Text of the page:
Q You spoke about protectionist language and how detrimental that would be, and I can't help but wonder if you were in some sense sending a message perhaps to President-Elect Obama and the Democrats who are talking about help for the auto industry. Is this a chance, is this summit a chance to kind of lay the groundwork for the Bush philosophy on these international economic matters going forward into the next administration?

MR. PRICE: I think we have heard from many, if not all, countries of the importance at this summit of addressing the need to keep the trade and investment liberalization momentum going. Virtually all countries from whom we have heard are hoping that coming out of this G20 summit will be a very strong statement in favor of concluding a framework for the Doha agreement this year. There is a great concern broadly shared among leaders that in times of stress there may be a temptation to turn inward and that this summit is an opportunity for all leaders to express their commitment that the path to prosperity lies in more trade and investment liberalization, not in erecting barriers.

Q Is that a message to President-Elect Obama?

MR. PRICE: As I said, this is something we have heard from virtually every country that they very much want to have on this agenda.

Q On the trade issue, a lot of countries in those same statements don't like it when other countries, their competitors, give subsidies to industries. Have you heard from anybody about the auto industry, any objections from any of the people that are coming about possible -- about the money that the government is giving?

MR. PRICE: The discussions that I have had through the sherpa channels have been focused on the level of policy and the importance of leaders sending a strong signal.

Q So that's a no?

MR. PRICE: As I said, the discussion has been at the level of principals. No one in our discussions, in the discussions that I have had, has raised any issue about any particular sector.

Q Under Secretary McCormick, you mentioned in your remarks about near-term actions, fiscal measures to stimulate demand, as one area of potential significant discussion. Will the U.S. be pushing for a global -- or the G20 together, collectively, putting together a plan of X dollars of fiscal stimulus?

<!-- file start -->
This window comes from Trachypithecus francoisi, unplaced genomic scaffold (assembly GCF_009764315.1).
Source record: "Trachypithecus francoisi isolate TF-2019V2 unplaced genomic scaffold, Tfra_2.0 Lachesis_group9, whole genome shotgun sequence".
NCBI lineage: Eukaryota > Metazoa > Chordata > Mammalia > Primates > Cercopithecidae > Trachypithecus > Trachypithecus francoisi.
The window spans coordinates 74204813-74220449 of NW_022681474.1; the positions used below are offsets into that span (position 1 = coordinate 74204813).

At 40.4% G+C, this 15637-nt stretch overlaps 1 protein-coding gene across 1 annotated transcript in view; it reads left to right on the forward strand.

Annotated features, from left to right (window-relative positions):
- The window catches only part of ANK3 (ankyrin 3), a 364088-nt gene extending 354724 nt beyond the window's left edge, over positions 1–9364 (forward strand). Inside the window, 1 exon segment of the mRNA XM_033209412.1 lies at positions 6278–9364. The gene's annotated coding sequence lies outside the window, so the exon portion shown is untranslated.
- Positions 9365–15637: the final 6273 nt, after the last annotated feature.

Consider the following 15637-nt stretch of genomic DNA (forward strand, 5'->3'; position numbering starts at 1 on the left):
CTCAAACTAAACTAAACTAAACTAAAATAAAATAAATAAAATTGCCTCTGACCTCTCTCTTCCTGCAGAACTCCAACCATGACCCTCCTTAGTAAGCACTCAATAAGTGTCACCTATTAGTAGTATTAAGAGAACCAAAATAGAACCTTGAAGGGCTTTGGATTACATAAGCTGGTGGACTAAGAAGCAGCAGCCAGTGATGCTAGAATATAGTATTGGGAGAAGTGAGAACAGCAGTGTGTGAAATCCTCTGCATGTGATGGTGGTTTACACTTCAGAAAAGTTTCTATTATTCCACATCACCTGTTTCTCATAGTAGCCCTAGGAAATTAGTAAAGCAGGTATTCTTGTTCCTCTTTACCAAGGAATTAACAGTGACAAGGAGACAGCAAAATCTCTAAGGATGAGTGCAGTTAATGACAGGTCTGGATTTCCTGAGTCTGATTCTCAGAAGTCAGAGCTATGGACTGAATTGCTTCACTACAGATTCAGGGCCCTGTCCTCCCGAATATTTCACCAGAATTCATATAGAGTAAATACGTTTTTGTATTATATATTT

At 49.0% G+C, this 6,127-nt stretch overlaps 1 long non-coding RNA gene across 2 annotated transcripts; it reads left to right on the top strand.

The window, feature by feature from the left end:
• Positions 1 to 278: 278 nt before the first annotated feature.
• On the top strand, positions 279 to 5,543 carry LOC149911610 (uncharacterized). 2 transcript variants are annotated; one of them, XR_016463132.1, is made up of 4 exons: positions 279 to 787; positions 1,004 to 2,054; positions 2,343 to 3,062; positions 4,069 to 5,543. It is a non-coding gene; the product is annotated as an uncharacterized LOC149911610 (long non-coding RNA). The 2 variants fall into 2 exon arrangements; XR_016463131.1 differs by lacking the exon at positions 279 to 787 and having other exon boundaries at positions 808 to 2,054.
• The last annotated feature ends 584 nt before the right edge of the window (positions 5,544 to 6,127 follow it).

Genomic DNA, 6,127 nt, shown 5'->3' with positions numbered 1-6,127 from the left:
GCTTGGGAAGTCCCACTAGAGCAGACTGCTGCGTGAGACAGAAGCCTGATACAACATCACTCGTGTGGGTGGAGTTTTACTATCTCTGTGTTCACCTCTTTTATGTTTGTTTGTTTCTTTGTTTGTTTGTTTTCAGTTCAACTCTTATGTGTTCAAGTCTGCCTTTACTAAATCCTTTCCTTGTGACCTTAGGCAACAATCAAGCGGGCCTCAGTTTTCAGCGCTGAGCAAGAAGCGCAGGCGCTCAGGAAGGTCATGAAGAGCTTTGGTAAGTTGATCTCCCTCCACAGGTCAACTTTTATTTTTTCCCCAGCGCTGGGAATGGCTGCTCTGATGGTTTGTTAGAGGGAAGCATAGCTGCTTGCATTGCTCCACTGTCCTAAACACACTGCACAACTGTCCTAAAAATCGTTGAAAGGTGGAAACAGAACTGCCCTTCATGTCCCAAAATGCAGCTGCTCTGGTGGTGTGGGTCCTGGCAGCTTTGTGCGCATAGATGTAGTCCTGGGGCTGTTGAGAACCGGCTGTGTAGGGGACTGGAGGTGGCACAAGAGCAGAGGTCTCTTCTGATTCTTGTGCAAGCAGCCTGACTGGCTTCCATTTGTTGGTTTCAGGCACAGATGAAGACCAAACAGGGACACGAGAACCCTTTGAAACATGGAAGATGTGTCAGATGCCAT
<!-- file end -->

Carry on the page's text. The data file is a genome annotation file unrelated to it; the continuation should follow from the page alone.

UNDER SECRETARY McCORMICK: Well, what's clear is that every country is in a different place in terms of where they are in responding to the crisis. And so that makes, I think, the likelihood of everybody being at the same place in terms of a fiscal measure very unlikely.

What we have seen -- as the crisis has spread to a number of the emerging markets, you've seen just in the last several weeks a number of countries come forward with fiscal measures. Of course, the United States had already come forward with not only the fiscal stimulus, but a number of other things that are stimulative in their nature -- the TARP and so forth.

But certainly, as we see a global slowdown, the fiscal measures that we're seeing around the world are an important part of the discussion and an important part of ensuring that the slowdown is dampened as much as possible.

Q And as a follow-up, you both have mentioned the IMF's role in this and making sure it has the resources to do its job, which everyone seems to acknowledge is growing significantly. Will the U.S. be pushing for a wider or a bigger capital injection to the IMF to help developing countries and some that are developed and having trouble?

UNDER SECRETARY McCORMICK: Well, the IMF has about $200 billion of lending capacity. And if you look at the programs that have been initiated in recent months, it's used a portion of that, but a relatively small portion. So it's not clear that the needs at the moment exceed the availability of credit that the IMF has.